Who is this book for?

Although not every chapter of this book will be useful to every potential reader, if you belong to one or more of the groups below, this book may help you:

Library paraprofessionals

Whether you’re considering library school or perfectly happy where you are, you need to keep up with changing times as badly as your librarian co-workers do. If you are actually considering library school, this book should help you get ahead of the game. It is my hope that this book will prove especially useful for paraprofessionals who for whatever reason feel daunted by the idea of pursuing a master’s degree.

Library-school and iSchool students

Ask any working professional to hear the refrain, “I didn’t learn that in library school!” It follows, then, that library schools and iSchools represent the beginning, not the end, of your learning. Keeping your skills sharp and up-to-date is a basic career need! Yet I have seen a fair few graduates flail badly (or worse, go stale) once away from the structured clarity of the classroom environment. This book should keep you from becoming one of the flailers or the stale.

Unemployed professionals

I’m sorry. It’s not fair. You got through school, but you haven’t found the job you sought. You are part of the reason this book is free to read—you can’t afford to pay for yet more instruction! Fortunately, you can learn an awful lot that’s useful and that makes you more employable for no more investment than your time. I hope this book helps you do that, and I wish you good luck.

Professionals seeking opportunities

Feeling stuck? Hoping to move up, or on? Need to move to a new place, and want to maximize your employment options there? Failing where you are, and hoping to find a place where you won’t fail? (Oh, can I relate personally to that one.) Wherever you are, this book aims to get you the skills to go where you want to be.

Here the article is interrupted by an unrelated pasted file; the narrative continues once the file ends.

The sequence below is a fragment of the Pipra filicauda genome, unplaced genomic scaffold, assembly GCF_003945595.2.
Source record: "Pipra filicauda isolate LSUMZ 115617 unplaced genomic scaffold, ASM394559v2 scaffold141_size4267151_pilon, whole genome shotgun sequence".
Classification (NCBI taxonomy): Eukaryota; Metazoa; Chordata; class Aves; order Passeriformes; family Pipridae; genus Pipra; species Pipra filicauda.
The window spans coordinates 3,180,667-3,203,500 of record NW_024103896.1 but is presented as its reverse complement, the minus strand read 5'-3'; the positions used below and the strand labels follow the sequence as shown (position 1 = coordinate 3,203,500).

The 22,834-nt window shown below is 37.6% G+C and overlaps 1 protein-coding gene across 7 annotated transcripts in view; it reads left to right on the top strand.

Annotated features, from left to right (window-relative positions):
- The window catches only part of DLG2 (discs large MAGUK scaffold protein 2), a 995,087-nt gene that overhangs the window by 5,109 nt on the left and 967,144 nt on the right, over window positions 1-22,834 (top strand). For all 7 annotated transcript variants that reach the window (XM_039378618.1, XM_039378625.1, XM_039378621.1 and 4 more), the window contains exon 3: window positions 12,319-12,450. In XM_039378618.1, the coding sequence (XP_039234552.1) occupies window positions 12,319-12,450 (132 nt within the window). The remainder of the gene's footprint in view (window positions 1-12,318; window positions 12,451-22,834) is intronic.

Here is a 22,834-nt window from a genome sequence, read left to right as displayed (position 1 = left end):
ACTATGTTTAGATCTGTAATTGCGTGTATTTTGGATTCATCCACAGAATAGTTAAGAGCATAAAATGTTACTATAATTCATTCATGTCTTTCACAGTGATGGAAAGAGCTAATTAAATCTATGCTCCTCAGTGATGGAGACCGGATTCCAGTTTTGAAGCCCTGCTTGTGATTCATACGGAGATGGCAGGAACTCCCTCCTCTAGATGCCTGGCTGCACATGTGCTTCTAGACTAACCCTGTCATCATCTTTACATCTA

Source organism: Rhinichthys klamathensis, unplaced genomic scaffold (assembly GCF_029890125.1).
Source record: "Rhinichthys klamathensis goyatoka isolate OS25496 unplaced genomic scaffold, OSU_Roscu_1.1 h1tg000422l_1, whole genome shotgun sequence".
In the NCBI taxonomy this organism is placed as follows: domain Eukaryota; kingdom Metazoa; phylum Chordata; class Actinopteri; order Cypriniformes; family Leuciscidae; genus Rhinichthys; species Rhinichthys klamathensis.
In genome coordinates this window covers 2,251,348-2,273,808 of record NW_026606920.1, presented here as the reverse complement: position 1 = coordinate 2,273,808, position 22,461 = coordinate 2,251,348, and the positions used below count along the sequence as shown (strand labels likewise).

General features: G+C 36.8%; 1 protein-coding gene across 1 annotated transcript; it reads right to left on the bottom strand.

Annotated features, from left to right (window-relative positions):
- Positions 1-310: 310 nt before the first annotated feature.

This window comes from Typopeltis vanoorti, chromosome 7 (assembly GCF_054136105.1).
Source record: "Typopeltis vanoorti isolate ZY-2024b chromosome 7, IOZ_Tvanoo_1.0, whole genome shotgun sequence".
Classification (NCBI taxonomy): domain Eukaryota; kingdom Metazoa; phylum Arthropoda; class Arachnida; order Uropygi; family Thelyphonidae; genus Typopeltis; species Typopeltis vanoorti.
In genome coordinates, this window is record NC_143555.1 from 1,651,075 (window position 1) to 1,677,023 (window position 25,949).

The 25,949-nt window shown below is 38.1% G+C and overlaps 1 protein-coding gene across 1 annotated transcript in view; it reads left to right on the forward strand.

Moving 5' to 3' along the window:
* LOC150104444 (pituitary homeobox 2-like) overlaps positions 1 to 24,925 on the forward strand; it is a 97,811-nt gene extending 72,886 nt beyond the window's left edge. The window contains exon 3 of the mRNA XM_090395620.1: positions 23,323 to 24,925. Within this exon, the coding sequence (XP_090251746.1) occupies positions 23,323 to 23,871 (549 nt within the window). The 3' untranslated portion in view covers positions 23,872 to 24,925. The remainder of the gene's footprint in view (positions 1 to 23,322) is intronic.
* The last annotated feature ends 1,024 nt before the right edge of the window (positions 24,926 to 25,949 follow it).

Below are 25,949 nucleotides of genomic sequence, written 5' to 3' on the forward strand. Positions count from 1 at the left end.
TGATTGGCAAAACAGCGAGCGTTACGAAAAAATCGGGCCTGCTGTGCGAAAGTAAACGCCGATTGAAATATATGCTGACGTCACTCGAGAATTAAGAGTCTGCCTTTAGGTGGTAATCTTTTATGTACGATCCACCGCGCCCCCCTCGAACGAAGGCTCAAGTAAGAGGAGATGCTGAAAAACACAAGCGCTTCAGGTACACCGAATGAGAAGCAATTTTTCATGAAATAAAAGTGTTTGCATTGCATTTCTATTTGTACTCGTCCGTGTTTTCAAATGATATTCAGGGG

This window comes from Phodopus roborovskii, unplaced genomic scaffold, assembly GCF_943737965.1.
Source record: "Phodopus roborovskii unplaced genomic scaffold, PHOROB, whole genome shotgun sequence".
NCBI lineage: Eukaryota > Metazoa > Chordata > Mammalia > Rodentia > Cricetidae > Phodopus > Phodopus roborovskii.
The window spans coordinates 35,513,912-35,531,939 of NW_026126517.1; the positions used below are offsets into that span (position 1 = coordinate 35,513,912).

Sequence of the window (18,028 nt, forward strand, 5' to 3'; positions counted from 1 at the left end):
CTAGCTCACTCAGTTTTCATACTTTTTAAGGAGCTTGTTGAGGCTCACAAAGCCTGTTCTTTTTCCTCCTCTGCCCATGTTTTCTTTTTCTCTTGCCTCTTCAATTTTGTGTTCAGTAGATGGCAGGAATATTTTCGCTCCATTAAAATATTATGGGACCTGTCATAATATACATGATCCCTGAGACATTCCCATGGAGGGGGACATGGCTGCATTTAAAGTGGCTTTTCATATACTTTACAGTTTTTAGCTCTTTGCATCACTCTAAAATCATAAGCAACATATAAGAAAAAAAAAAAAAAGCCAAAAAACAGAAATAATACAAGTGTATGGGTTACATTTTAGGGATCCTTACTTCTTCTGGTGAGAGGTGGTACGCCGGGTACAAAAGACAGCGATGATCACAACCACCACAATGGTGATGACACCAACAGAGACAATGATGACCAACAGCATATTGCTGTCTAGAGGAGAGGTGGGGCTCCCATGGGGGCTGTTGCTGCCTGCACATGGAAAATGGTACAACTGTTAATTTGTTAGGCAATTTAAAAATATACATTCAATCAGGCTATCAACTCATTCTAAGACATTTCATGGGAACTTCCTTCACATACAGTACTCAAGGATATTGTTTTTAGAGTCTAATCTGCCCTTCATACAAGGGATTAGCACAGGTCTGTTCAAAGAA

Professionals fearing job loss

It’s ugly out there, what with employer loyalty all but dead. You may have given years or decades of your working life to your employer… but their needs have changed, and you don’t fit the way you once did. If you fear you may lose your job because of changes in the information industries that you don’t understand or feel ready for, this book can help you realign yourself.

Professionals faced with significant job change

Reorganization fever has hit academic libraries and archives hard, and I doubt they’re the only workplaces affected. You may have been ordered outright to acquire new knowledge or skills. Even if you’re keeping your job title, that title may signify something rather different than you remember, or even than you signed up for. If you’re willing and able to learn, though, you have a better shot at controlling your destiny and making organizational change work for you. This book can help.

Administrators seeking to expand staff skillsets

If you’re on the other side of the reorganization—the supervisory side—you may be feeling rather daunted at all that is now expected of you and your possibly-shrinking staff. You may also be uneasily aware of change resistance and unwillingness to learn among your staff. Standard professional development doesn’t seem to be helping. What’s wrong, and how can you start to fix it? This book contains a chapter especially for you.

LIS instructors

The single hardest thing about transitioning from librarian work to LIS education for me? Making my peace with how hard it has become to keep up my knowledge through praxis. I don’t have time to do all the software bricolage and learning-by-walking-around that I once did.

Yet letting my knowledge decay isn’t an appetizing option either, much less becoming the obsolete, out-of-touch relic that LIS graduates complain most bitterly about.

Three years of teaching have reassured me somewhat. I can keep up. I can avoid growing stale. The tools and techniques I use for this are the same tools and techniques I used as a professional, and the same tools and techniques I write about in this book.

If you came to LIS instruction through your research rather than through praxis, as many LIS instructors with doctorates have, this book should help you work out how to supplement your existing knowledge with praxis-oriented skills and mindsets. Gathering knowledge like a practitioner will help you learn and then teach what practitioners most need to know.

Continuing-education providers

Continuing professional education is different from classroom teaching. Learner goals are different. Logistics are different. The educator-learner relationship is very different; you have significantly less authority than does a classroom teacher. The final chapter of this book explains the differences and suggests ways to deal with them.